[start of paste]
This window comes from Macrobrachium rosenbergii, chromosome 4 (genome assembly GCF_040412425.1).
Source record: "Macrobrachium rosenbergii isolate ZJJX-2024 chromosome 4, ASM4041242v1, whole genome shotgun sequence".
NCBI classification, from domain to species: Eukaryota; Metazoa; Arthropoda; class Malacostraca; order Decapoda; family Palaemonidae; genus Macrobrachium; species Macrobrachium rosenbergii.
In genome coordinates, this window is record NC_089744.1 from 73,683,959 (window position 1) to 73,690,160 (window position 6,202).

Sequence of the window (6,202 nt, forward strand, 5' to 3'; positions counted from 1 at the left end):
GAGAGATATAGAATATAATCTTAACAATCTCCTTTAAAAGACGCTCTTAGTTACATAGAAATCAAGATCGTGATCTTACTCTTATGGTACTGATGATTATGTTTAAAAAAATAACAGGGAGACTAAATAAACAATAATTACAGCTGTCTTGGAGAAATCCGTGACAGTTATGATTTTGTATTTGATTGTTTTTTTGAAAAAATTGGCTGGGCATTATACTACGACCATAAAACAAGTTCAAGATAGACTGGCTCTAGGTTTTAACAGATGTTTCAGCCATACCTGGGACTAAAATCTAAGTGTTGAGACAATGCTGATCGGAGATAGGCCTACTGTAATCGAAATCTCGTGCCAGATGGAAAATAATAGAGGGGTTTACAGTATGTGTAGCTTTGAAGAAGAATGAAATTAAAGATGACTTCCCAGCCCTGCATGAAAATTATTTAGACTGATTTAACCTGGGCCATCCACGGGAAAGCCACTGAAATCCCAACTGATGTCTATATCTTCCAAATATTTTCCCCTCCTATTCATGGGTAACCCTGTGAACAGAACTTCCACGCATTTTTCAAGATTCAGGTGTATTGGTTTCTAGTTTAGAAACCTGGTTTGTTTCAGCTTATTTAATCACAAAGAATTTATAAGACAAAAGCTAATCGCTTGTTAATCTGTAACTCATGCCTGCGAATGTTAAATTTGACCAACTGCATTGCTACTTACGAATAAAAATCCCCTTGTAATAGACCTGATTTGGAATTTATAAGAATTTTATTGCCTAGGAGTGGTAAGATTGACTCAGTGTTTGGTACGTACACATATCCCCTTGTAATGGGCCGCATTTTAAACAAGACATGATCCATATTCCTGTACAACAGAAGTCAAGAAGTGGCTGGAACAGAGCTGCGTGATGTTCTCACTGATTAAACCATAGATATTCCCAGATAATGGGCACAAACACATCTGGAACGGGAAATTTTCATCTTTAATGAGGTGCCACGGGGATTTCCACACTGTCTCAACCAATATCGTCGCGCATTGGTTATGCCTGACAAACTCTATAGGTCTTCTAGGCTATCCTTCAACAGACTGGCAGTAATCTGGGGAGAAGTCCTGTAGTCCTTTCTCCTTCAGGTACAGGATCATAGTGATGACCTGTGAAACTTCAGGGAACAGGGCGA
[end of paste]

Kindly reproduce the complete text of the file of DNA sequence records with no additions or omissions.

This window comes from Macrobrachium rosenbergii, chromosome 4 (genome assembly GCF_040412425.1).
Source record: "Macrobrachium rosenbergii isolate ZJJX-2024 chromosome 4, ASM4041242v1, whole genome shotgun sequence".
NCBI classification, from domain to species: Eukaryota; Metazoa; Arthropoda; class Malacostraca; order Decapoda; family Palaemonidae; genus Macrobrachium; species Macrobrachium rosenbergii.
In genome coordinates, this window is record NC_089744.1 from 73,683,959 (window position 1) to 73,690,160 (window position 6,202).

Sequence of the window (6,202 nt, forward strand, 5' to 3'; positions counted from 1 at the left end):
GAGAGATATAGAATATAATCTTAACAATCTCCTTTAAAAGACGCTCTTAGTTACATAGAAATCAAGATCGTGATCTTACTCTTATGGTACTGATGATTATGTTTAAAAAAATAACAGGGAGACTAAATAAACAATAATTACAGCTGTCTTGGAGAAATCCGTGACAGTTATGATTTTGTATTTGATTGTTTTTTTGAAAAAATTGGCTGGGCATTATACTACGACCATAAAACAAGTTCAAGATAGACTGGCTCTAGGTTTTAACAGATGTTTCAGCCATACCTGGGACTAAAATCTAAGTGTTGAGACAATGCTGATCGGAGATAGGCCTACTGTAATCGAAATCTCGTGCCAGATGGAAAATAATAGAGGGGTTTACAGTATGTGTAGCTTTGAAGAAGAATGAAATTAAAGATGACTTCCCAGCCCTGCATGAAAATTATTTAGACTGATTTAACCTGGGCCATCCACGGGAAAGCCACTGAAATCCCAACTGATGTCTATATCTTCCAAATATTTTCCCCTCCTATTCATGGGTAACCCTGTGAACAGAACTTCCACGCATTTTTCAAGATTCAGGTGTATTGGTTTCTAGTTTAGAAACCTGGTTTGTTTCAGCTTATTTAATCACAAAGAATTTATAAGACAAAAGCTAATCGCTTGTTAATCTGTAACTCATGCCTGCGAATGTTAAATTTGACCAACTGCATTGCTACTTACGAATAAAAATCCCCTTGTAATAGACCTGATTTGGAATTTATAAGAATTTTATTGCCTAGGAGTGGTAAGATTGACTCAGTGTTTGGTACGTACACATATCCCCTTGTAATGGGCCGCATTTTAAACAAGACATGATCCATATTCCTGTACAACAGAAGTCAAGAAGTGGCTGGAACAGAGCTGCGTGATGTTCTCACTGATTAAACCATAGATATTCCCAGATAATGGGCACAAACACATCTGGAACGGGAAATTTTCATCTTTAATGAGGTGCCACGGGGATTTCCACACTGTCTCAACCAATATCGTCGCGCATTGGTTATGCCTGACAAACTCTATAGGTCTTCTAGGCTATCCTTCAACAGACTGGCAGTAATCTGGGGAGAAGTCCTGTAGTCCTTTCTCCTTCAGGTACAGGATCATAGTGATGACCTGTGAAACTTCAGGGAACAGGGCGA